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It was the shot which ignited the Battle of Gettysburg, a key turning point for Union forces during the Civil War.
On July 1, the Illinois National Guard, the City of Wheaton, and the DuPage County Historical Museum, commemorated the actions of 1st Lt. Marcellus Jones and the 8th Illinois Volunteer Cavalry, 160 years after Jones borrowed a carbine from Cpl. Levi Shafer, of Naperville, Illinois, aimed it with the assistance of a fence rail and fired a shot at a Confederate officer, igniting the three-day battle in and around the town of Gettysburg, Pennsylvania.
“History lives in Wheaton and today is a perfect example of that,” said Nancy Flannery, City of Wheaton Historic Commission. “We are proud to promote awareness of our city’s heritage through events such as this.”
Lt. Col. Matthew Garrison, operations officer for the Illinois National Guard Joint Staff talked about the shared history of the Illinois National Guard and the City of Wheaton and DuPage County.
“Today we are here to commemorate an important event in our shared history with the communities of Wheaton and DuPage County,” said Garrison during the awards ceremony. “Both your community and our organization share the history of the 8th Illinois Volunteer Cavalry and the actions of Lieutenant Marcellus Jones, who was part of that unit.”
Marcellus Jones came to DuPage County in 1858 as a widower with a young son. He enlisted in Company E, 8th Illinois Volunteer Cavalry as a private, but rose to captain by the end of the Civil War. After the war, Jones returned to DuPage County, settling in Wheaton, where he built a home at what is now the corner of Naperville and Indiana Streets. After a succession of owners, the house served as the Wheaton School District administrative offices from 1947 to 1977. The law firm of Peregrine, Stime, & Newman saved the home from planned demolition, moved it to Reber and Illinois Streets and rehabilitated it for offices. It was established as a Wheaton Historic site in 1985.
The home is now owned by David and Jennifer Penfield and the couple opened it up for a tour on July 1.
After the war, Jones served as township tax collector, DuPage County Sheriff, a city councilman and postmaster in Wheaton.
“He knew about community service, and knew about military service to his nation,” Garrison said. “He lived it.”
As the Illinois National Guard commemorates its 300th anniversary throughout 2023, Garrison said the organization is still developing leaders among the sons and daughters of Illinois.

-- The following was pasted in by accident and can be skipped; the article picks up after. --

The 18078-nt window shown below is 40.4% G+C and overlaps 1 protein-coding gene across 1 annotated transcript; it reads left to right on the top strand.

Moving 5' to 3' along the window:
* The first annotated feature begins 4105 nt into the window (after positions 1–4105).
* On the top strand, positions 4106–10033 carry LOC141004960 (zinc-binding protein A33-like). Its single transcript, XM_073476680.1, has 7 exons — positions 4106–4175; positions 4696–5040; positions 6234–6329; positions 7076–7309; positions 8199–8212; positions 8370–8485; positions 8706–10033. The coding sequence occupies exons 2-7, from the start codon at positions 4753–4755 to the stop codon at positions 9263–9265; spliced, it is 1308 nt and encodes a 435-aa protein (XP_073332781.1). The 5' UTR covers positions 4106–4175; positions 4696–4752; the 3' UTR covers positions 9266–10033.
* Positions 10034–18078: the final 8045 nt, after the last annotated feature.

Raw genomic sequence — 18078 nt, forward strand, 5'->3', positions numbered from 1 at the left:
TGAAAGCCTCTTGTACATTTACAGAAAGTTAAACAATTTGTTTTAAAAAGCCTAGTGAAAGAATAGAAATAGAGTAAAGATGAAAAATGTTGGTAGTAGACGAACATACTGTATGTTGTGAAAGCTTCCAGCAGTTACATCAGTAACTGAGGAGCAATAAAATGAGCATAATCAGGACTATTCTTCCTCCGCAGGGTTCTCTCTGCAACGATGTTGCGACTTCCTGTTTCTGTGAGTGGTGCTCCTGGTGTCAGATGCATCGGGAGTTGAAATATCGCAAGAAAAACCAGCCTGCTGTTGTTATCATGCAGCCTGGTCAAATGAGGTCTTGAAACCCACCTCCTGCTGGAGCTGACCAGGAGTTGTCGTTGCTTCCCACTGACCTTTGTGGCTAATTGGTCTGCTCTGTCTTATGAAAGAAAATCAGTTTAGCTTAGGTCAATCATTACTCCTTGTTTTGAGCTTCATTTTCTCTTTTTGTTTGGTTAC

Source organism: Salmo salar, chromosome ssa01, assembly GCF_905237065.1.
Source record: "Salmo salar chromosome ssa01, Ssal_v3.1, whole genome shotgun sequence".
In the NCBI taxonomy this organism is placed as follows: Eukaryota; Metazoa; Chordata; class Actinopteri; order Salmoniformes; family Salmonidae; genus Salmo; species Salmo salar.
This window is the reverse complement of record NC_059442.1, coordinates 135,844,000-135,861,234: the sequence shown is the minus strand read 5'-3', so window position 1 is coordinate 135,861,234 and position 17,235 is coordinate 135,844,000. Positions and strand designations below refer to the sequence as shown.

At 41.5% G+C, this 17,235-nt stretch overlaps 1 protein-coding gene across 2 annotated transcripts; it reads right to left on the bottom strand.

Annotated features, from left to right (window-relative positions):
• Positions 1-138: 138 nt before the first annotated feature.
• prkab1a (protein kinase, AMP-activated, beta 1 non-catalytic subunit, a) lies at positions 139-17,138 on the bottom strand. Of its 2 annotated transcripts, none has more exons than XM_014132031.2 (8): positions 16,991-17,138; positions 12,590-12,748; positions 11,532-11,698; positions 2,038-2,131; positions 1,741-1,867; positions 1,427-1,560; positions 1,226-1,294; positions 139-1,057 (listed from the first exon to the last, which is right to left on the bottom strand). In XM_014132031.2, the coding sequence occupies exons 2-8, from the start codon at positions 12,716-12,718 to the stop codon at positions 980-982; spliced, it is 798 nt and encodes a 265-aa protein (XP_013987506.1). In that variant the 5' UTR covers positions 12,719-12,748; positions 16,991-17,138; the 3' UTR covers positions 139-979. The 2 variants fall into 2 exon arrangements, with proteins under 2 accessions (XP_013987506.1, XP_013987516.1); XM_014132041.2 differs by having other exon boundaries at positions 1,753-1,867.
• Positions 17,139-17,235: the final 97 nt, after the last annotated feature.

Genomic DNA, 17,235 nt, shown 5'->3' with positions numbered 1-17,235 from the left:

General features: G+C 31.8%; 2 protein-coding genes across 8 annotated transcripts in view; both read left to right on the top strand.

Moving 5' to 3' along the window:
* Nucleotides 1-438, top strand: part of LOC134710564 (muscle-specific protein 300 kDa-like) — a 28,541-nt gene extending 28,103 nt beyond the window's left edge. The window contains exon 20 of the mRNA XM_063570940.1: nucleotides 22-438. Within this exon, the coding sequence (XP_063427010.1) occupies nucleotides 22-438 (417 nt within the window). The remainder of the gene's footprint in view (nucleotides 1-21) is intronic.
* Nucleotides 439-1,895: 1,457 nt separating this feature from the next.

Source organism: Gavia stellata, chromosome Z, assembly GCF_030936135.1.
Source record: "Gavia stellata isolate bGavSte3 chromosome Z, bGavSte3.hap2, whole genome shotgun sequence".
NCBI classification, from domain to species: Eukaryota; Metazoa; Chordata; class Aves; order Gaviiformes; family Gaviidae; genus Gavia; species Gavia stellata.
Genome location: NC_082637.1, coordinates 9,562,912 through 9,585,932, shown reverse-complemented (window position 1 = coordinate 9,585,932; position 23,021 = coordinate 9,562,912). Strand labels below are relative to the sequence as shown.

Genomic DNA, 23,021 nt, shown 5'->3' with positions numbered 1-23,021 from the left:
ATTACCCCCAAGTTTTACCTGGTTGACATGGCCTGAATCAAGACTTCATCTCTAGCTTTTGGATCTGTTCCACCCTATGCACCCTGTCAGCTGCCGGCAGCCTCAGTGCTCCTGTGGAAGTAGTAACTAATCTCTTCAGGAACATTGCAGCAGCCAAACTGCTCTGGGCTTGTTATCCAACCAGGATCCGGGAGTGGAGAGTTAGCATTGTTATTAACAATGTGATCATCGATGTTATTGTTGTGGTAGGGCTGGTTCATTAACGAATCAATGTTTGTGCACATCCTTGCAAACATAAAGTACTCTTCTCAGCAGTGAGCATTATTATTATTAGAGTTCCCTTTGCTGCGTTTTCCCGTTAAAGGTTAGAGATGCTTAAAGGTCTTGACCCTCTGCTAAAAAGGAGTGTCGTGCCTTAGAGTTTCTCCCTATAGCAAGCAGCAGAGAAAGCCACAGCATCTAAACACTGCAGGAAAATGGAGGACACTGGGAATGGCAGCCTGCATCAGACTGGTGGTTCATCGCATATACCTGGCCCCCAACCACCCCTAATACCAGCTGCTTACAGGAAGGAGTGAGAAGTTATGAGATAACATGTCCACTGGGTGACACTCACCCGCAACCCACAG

“Our Soldiers and Airmen learn to be part of something larger than themselves,” said Garrison. “They learn to be part of a team. They learn about selfless service, commitment, discipline, and integrity.”
In the Gettysburg Address, Lincoln spoke of the living being “dedicated here to the unfinished work which they who fought here have thus far so nobly advanced.”
“It was an Illinois National Guard Soldier, Lt. Marcellus Jones, who fired the first shot at Gettysburg and another who wrote its famous epitaph,” Garrison said. “While Lincoln, who served in the Illinois militia during the Black Hawk War, spoke of that epic battle and the Civil War, in many ways the work of the Illinois National Guard will forever be unfinished.”
Garrison said the Illinois National Guard history tells stories of commitment, courage, dedication, hard work, and overcoming adversity.
“Our Soldiers and Airmen are weaving the thread of our history each day,” he said. “Future Soldiers and Airmen, Illinoisans who believe in democracy and the values and rights espoused in our Constitution, will continue our history for perpetuity.”
Don McArthur-Self, a reenactor with the 8th Illinois Volunteer Cavalry, presented a brief history of the 8th Illinois Volunteer Cavalry Regiment.
“The 8th Illinois was a state unit raised after the First Battle of Bull Run in 1861,” he said. “Unlike other units, Soldiers serving in the 8th Illinois enlisted for three years. They were the only Illinois Civil War unit to serve their entire enlistment in the eastern United States area of operation.”
The 8th Illinois was mustered into service on Sept. 17, 1861, in St. Charles, Illinois, and in November, the unit was shipped to Washington, D.C.
Following the assassination of President Abraham Lincoln, the 8th Illinois was called out to purse John Wilkes Booth and missed capturing him by several hours.
“We are thankful to be a close partner with the Illinois State Military Museum and their loan of both the 36th Illinois Infantry national colors and the 8th Illinois Cavalry guidon,” said Michelle Podkowa, the manager of the DuPage County Historical Museum. “We appreciate to be able to host these two flags for the past decade. Through this loan, we are able to bring the flags home to where most of the people who served in the 8th Illinois Cavalry lived.”
Jones died on Oct. 9, 1900, in Wheaton. He is buried in the Wheaton Cemetery.